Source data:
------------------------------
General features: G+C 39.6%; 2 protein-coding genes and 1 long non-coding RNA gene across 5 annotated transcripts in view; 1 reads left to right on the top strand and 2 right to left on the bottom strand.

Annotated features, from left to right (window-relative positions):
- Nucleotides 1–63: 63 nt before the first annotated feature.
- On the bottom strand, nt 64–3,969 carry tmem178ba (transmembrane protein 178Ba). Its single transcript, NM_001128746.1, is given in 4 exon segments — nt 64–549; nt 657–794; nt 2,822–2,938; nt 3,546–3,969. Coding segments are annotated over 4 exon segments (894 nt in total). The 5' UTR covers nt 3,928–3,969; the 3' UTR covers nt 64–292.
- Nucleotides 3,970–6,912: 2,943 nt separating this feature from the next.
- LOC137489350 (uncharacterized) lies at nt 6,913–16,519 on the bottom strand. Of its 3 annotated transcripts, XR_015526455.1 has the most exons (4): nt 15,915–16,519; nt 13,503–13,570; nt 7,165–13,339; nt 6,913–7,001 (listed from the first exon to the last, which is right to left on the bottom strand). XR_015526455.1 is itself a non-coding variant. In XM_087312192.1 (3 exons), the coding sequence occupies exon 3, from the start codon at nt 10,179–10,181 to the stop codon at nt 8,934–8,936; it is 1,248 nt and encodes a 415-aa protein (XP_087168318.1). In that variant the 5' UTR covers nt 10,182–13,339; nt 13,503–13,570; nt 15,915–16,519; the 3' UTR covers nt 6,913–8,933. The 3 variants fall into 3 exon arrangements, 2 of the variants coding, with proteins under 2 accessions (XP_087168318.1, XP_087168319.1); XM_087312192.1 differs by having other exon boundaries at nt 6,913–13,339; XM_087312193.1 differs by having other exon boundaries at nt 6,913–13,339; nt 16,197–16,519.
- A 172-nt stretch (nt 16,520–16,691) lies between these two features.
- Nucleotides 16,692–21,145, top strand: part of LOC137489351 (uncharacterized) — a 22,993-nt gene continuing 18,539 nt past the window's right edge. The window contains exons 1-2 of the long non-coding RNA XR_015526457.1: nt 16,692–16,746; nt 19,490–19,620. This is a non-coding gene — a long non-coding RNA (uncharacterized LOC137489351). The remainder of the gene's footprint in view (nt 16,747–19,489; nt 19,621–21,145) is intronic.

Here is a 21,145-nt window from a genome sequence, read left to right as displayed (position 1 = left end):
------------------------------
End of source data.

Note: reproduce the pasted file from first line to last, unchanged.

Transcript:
General features: G+C 39.6%; 2 protein-coding genes and 1 long non-coding RNA gene across 5 annotated transcripts in view; 1 reads left to right on the top strand and 2 right to left on the bottom strand.

Annotated features, from left to right (window-relative positions):
- Nucleotides 1–63: 63 nt before the first annotated feature.
- On the bottom strand, nt 64–3,969 carry tmem178ba (transmembrane protein 178Ba). Its single transcript, NM_001128746.1, is given in 4 exon segments — nt 64–549; nt 657–794; nt 2,822–2,938; nt 3,546–3,969. Coding segments are annotated over 4 exon segments (894 nt in total). The 5' UTR covers nt 3,928–3,969; the 3' UTR covers nt 64–292.
- Nucleotides 3,970–6,912: 2,943 nt separating this feature from the next.
- LOC137489350 (uncharacterized) lies at nt 6,913–16,519 on the bottom strand. Of its 3 annotated transcripts, XR_015526455.1 has the most exons (4): nt 15,915–16,519; nt 13,503–13,570; nt 7,165–13,339; nt 6,913–7,001 (listed from the first exon to the last, which is right to left on the bottom strand). XR_015526455.1 is itself a non-coding variant. In XM_087312192.1 (3 exons), the coding sequence occupies exon 3, from the start codon at nt 10,179–10,181 to the stop codon at nt 8,934–8,936; it is 1,248 nt and encodes a 415-aa protein (XP_087168318.1). In that variant the 5' UTR covers nt 10,182–13,339; nt 13,503–13,570; nt 15,915–16,519; the 3' UTR covers nt 6,913–8,933. The 3 variants fall into 3 exon arrangements, 2 of the variants coding, with proteins under 2 accessions (XP_087168318.1, XP_087168319.1); XM_087312192.1 differs by having other exon boundaries at nt 6,913–13,339; XM_087312193.1 differs by having other exon boundaries at nt 6,913–13,339; nt 16,197–16,519.
- A 172-nt stretch (nt 16,520–16,691) lies between these two features.
- Nucleotides 16,692–21,145, top strand: part of LOC137489351 (uncharacterized) — a 22,993-nt gene continuing 18,539 nt past the window's right edge. The window contains exons 1-2 of the long non-coding RNA XR_015526457.1: nt 16,692–16,746; nt 19,490–19,620. This is a non-coding gene — a long non-coding RNA (uncharacterized LOC137489351). The remainder of the gene's footprint in view (nt 16,747–19,489; nt 19,621–21,145) is intronic.

Here is a 21,145-nt window from a genome sequence, read left to right as displayed (position 1 = left end):